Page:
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EN 101

Kevin Waltman
Seth Chandler

An Analysis of and Response to

Emily Vallowe's “Write or Wrong Identity”

In “Write or Wrong Identity”, Emily Vallowe discusses her inability to come to

peace with her identity as a writer, and her analysis as to why she doubts her
Vallowe examines her writing career as a whole, diving into her roots in
elementary school as a budding writer. Through the lauding and encouragement
of her teachers, and her own self-pressure to excel to the best of her writing
ability, Vallowe documents her fear and anxiety concerning her writing, which
plagues her to this day. Vallowe then asserts that her “abstract absolute” of being
a writer is no different from other “absolutes” she'd held growing up, like her
childhood enamorment of Chicago. To Vallowe’s chagrin, she would be
disillusioned by counties revelations debunking these “abstract absolutes”, and
weighs in wondering if her writer identity would suffer the same fate. Vallowe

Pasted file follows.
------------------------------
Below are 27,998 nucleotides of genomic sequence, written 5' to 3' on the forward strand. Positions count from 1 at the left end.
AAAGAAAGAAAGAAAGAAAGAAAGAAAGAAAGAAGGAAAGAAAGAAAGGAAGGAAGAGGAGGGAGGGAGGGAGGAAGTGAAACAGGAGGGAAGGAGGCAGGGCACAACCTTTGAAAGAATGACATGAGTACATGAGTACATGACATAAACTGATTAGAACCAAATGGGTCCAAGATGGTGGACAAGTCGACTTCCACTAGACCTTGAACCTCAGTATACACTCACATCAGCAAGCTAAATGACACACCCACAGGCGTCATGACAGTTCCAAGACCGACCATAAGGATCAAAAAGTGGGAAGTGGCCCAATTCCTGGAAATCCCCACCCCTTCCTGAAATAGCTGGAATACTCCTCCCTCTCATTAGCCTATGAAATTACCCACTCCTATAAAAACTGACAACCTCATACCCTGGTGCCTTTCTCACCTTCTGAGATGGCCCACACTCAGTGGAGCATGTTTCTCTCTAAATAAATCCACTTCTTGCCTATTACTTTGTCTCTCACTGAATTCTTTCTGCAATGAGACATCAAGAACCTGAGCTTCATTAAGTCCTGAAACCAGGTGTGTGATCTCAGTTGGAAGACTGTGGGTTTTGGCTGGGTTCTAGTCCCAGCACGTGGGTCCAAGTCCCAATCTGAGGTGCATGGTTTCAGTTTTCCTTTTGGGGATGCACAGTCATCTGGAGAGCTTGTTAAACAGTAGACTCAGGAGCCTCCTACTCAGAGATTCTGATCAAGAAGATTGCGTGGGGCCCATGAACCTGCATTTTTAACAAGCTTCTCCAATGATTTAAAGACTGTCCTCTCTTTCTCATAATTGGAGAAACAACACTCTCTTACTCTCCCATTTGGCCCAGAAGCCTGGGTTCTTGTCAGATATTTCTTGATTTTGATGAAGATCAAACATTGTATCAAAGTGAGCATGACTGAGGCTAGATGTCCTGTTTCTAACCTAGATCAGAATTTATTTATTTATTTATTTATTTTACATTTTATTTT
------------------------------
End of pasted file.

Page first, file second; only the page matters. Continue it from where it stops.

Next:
concedes that her writer identity is a divine vocation. Due to this outthought,
Vallowe is unable to fathom the possibility that her identity as a writer is original
and wholesomely organic. Vallowe concludes her literary narrative with her
expressed incapability to cease such questioning, as it would follow her
throughout her writing career.

I resonate with Vallowe's words heavily, as I have come under the same literary
struggle as a singer-songwriter. Often times I've doubted in my songwriting ability
and identity, and wondered if I could write conventional pop songs, let alone my
own experimental, off-kilter structures. So there is no doubt in my mine that
Vallowe's kind of identity crisis befalls most writers, if not alone, at least once in
their writing careers, from amateurs to professionals. Vallowe is not alone in
struggling against the tide.

Vallowe describes constant panic as a drawback to clinging to her writer identity.

Vallowe second-guessed her writing ability compared to that of her peers, and
even faced “a seasoned writer's terror of ‘am I any good?’” (p. 75, Vallowe) at the
EN 101
Kevin Waltman
Seth Chandler
age of ten. As a singer-songwriter who has faced the same literary identity crisis
as Vallowe, I naturally empathize with Vallowe. I'm a lyricist who is earnest to add
a new ambitious quirk to contemporary music, resulting in my quickness to
compare my literary work to that of Lennon/McCartney. This is all to fuel an